I left Thailand thinking that I no longer wanted to do the work with the Akha, there was not enough vision of it grasping me and I wanted out to see some other things.

While gone I stopped in Tanzania, Kenya, and Kirachi. But I felt I still wanted to get something done, hadn’t gotten it done, and so would continue on with the Akha after all. Particularly about the language and books.

I think I am in my second or third wave with the Akha now.  I know a lot more about the hard side than I would like.

Africa was big.

Tanzania and Kenya were beautiful.

 

Aug 30, 1993

Surin Thailand

The guest house where I stayed was a home stay, run by a teacher who could read and write and speak English, a very friendly man and family.

I won't soon forget the large scorpion on the walk out front that night, very big, very black. Would have been a very unpleasant surprise to step on.

The evening is beginning with a mild sunset and a cooling off.  I have just come from Kwao Sin Arin and my bead business there.  On the way back I picked up a Bangkok Post and was struck by an article.  The story was about an intelligence analyst in the US State Department along with others who have resigned due to the unwillingness of the Clinton government to do anything for the Muslim Bosnians who are systematically being raped and murdered in war crimes perpetrated by Serbians who are waging a conflict of genocide, not so different than what the Turks did. 

The people around Surin are farmers.  Pleasant.

 

Surin Thailand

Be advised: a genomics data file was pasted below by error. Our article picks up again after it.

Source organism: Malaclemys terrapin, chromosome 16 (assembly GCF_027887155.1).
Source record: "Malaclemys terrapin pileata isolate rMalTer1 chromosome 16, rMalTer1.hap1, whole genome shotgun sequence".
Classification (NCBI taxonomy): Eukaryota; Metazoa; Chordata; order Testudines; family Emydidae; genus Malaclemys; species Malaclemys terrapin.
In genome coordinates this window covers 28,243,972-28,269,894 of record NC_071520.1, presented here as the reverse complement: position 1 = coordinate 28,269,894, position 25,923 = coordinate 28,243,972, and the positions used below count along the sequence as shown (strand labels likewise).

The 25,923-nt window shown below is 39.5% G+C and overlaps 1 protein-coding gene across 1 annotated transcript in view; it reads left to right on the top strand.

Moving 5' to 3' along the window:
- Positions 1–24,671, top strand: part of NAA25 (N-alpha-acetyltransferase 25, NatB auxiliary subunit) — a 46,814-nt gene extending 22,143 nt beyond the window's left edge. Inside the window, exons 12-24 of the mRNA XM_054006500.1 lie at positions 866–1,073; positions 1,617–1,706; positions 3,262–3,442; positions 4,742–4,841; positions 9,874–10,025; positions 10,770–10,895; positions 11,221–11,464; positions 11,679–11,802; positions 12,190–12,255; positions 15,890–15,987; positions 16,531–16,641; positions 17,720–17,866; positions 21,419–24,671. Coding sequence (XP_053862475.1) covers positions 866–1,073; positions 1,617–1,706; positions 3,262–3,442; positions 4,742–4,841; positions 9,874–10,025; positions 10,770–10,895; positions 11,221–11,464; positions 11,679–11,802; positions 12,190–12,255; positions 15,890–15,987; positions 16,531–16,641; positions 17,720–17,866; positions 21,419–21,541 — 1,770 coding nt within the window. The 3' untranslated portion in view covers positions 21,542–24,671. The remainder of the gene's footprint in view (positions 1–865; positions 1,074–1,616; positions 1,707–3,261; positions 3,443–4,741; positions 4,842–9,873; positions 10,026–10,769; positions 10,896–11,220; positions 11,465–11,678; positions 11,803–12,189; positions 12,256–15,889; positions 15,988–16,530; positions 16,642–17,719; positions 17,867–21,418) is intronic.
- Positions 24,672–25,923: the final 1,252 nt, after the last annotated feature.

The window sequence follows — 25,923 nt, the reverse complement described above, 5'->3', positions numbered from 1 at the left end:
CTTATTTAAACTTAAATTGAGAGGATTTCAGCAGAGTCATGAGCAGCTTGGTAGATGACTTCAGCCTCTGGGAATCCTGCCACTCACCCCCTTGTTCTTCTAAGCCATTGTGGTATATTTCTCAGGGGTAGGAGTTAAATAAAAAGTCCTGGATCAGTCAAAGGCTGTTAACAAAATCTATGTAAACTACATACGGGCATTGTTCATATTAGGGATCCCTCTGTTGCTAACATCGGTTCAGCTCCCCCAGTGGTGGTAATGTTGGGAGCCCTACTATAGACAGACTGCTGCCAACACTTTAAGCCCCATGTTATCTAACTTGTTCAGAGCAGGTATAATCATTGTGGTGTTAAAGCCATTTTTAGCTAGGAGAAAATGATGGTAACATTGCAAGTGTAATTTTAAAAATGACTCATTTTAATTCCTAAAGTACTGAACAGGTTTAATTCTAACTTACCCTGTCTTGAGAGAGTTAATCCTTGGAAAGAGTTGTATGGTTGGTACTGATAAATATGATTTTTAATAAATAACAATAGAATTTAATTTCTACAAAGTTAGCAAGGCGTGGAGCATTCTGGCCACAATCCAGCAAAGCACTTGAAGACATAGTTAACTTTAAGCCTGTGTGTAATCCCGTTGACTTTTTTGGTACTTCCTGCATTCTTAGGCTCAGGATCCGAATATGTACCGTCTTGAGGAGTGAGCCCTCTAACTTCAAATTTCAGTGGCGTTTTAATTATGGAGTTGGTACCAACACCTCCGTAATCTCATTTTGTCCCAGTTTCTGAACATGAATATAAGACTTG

One of the obvious things to me about this north eastern region of Thailand is the slow pace.  At most of the villages one sees a lot of subsistence living, not that there is anything wrong with that, but it probably isn't for me.

They grow rice.  You ask them why no vegetables and they say the soil is no good and the chickens eat everything. so why not some manure and a few bamboo fences and clipped wings?  Every where you go in the third world chickens are foolishly allowed to run and they strip the landscape of every sprout.

 

Side Trip To Romania:

The lady in red swept the stairs.  I walked toward the courtesy restaurant below.  The lady looked down toward me from above.  I smiled.  She didn’t.  Definitely stock from sinister tales of Europe like Hansel and Gretel.

 

The meat and the cheese and the taxi driver

The harmonica player, old man at airport, startling everyone with healing music story.

 

Surin cont:

On to Bangkok. Bangkok has become a traffic nightmare.  However, taxi fares have gone down due to taxi meters being installed in the new crop of taxis.

Dust, intersections, fly overs, railroad tracks, police boxes, cables, electric poles and tattered sidewalks cluttered with bus stalls, merchants, broken spots of concrete and dust and dirt.

Unless Thailand learns from the ugly mistakes of western overconsumption and reverses course it appears to be doomed to become an ugly country.